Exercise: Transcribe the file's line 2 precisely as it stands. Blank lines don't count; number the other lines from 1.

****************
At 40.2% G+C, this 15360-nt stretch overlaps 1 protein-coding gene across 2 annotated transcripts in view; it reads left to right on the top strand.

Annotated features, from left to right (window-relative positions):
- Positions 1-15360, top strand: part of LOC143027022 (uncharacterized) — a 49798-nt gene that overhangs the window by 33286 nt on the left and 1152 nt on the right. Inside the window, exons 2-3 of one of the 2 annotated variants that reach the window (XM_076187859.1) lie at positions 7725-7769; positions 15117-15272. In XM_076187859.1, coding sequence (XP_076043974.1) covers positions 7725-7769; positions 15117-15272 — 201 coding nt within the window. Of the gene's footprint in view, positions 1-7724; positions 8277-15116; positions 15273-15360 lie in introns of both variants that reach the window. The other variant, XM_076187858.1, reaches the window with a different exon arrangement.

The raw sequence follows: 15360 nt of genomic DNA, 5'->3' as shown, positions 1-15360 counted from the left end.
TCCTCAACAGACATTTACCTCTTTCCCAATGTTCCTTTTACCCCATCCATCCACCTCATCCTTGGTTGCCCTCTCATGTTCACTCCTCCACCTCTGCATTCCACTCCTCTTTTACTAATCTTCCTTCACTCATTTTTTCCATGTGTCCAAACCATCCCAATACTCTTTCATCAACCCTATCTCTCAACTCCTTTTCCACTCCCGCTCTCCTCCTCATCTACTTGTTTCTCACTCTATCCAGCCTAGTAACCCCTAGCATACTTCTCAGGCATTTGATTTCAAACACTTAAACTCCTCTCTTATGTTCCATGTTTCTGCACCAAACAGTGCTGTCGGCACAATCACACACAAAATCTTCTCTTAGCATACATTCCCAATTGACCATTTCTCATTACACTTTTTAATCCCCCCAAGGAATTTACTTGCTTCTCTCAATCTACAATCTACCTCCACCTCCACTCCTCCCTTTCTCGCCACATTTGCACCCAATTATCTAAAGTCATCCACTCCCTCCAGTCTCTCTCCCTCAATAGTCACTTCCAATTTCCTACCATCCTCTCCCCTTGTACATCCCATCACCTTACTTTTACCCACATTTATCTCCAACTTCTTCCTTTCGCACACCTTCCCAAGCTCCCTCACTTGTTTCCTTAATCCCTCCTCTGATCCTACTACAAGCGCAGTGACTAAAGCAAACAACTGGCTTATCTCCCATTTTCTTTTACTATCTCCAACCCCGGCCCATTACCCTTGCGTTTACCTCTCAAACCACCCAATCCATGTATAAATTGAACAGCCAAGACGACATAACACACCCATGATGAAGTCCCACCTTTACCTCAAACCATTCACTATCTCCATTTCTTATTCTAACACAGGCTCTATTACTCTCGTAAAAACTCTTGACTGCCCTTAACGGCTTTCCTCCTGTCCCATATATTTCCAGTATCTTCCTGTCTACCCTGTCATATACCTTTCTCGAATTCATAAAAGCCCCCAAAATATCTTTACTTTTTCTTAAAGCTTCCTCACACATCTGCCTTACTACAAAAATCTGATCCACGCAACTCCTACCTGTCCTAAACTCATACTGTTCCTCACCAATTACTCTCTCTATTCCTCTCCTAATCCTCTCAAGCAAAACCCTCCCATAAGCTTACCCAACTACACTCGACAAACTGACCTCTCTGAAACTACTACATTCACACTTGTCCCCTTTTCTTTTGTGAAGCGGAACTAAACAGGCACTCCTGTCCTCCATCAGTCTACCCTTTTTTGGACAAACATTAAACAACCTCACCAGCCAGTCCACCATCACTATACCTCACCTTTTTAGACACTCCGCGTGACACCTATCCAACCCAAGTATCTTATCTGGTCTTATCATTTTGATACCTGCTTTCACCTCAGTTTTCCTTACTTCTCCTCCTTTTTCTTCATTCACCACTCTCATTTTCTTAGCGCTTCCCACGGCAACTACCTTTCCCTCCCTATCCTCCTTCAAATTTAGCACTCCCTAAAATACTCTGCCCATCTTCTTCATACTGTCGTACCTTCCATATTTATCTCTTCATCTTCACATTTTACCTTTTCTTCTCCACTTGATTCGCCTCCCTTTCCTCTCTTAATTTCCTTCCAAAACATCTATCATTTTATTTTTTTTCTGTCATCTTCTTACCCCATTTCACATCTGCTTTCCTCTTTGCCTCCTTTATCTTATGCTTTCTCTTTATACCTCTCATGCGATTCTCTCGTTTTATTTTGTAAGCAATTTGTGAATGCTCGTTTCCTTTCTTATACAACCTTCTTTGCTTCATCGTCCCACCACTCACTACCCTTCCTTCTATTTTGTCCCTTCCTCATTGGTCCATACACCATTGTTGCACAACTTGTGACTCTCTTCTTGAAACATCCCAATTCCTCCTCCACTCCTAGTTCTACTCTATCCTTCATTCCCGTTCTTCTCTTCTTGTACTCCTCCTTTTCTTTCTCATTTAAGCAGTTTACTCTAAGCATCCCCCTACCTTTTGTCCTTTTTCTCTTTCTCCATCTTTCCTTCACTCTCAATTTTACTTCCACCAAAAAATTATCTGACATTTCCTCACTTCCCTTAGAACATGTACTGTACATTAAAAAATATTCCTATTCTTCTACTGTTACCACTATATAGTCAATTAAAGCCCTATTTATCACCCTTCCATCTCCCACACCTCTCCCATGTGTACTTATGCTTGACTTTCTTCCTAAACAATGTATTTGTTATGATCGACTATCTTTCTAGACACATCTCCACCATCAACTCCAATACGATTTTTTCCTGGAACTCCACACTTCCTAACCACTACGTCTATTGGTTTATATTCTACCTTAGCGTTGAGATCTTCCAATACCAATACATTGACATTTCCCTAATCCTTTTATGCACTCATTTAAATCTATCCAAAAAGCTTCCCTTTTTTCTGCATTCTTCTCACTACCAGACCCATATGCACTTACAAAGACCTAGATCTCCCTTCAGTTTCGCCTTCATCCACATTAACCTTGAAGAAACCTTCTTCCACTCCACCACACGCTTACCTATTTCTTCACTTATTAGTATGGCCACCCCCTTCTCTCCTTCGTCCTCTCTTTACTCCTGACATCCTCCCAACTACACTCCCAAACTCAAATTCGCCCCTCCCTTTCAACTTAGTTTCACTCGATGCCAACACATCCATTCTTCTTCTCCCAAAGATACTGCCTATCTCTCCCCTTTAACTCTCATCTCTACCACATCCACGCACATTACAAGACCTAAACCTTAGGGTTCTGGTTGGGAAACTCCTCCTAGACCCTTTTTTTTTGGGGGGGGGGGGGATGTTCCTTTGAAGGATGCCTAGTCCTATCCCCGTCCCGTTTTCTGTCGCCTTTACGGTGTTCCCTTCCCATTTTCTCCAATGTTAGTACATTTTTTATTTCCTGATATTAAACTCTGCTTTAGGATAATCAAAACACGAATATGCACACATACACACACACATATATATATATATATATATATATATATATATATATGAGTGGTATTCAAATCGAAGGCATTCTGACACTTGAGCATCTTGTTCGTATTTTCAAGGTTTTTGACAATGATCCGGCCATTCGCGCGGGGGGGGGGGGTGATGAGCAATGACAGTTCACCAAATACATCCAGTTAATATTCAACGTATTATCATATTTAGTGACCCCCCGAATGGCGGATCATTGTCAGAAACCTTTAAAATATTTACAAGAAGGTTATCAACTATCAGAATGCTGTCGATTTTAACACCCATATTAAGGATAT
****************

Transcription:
Annotated features, from left to right (window-relative positions):